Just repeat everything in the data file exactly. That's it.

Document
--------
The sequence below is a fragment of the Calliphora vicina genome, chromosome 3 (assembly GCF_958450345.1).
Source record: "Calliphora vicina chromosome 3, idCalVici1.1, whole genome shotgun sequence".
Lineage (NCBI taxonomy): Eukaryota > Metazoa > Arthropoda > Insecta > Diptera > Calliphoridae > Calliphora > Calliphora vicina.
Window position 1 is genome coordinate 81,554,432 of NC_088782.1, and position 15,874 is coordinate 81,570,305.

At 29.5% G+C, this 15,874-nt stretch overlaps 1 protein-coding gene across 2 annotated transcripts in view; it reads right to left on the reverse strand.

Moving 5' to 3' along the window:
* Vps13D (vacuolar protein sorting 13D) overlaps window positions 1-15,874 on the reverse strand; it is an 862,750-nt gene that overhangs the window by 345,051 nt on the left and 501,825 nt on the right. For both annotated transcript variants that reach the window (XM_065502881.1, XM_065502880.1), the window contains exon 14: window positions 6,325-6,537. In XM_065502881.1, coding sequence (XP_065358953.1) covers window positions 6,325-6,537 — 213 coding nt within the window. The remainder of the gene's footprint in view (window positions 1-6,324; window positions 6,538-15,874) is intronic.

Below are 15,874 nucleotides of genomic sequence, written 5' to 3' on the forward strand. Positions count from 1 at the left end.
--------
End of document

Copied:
The sequence below is a fragment of the Calliphora vicina genome, chromosome 3 (assembly GCF_958450345.1).
Source record: "Calliphora vicina chromosome 3, idCalVici1.1, whole genome shotgun sequence".
Lineage (NCBI taxonomy): Eukaryota > Metazoa > Arthropoda > Insecta > Diptera > Calliphoridae > Calliphora > Calliphora vicina.
Window position 1 is genome coordinate 81,554,432 of NC_088782.1, and position 15,874 is coordinate 81,570,305.

At 29.5% G+C, this 15,874-nt stretch overlaps 1 protein-coding gene across 2 annotated transcripts in view; it reads right to left on the reverse strand.

Moving 5' to 3' along the window:
* Vps13D (vacuolar protein sorting 13D) overlaps window positions 1-15,874 on the reverse strand; it is an 862,750-nt gene that overhangs the window by 345,051 nt on the left and 501,825 nt on the right. For both annotated transcript variants that reach the window (XM_065502881.1, XM_065502880.1), the window contains exon 14: window positions 6,325-6,537. In XM_065502881.1, coding sequence (XP_065358953.1) covers window positions 6,325-6,537 — 213 coding nt within the window. The remainder of the gene's footprint in view (window positions 1-6,324; window positions 6,538-15,874) is intronic.

Below are 15,874 nucleotides of genomic sequence, written 5' to 3' on the forward strand. Positions count from 1 at the left end.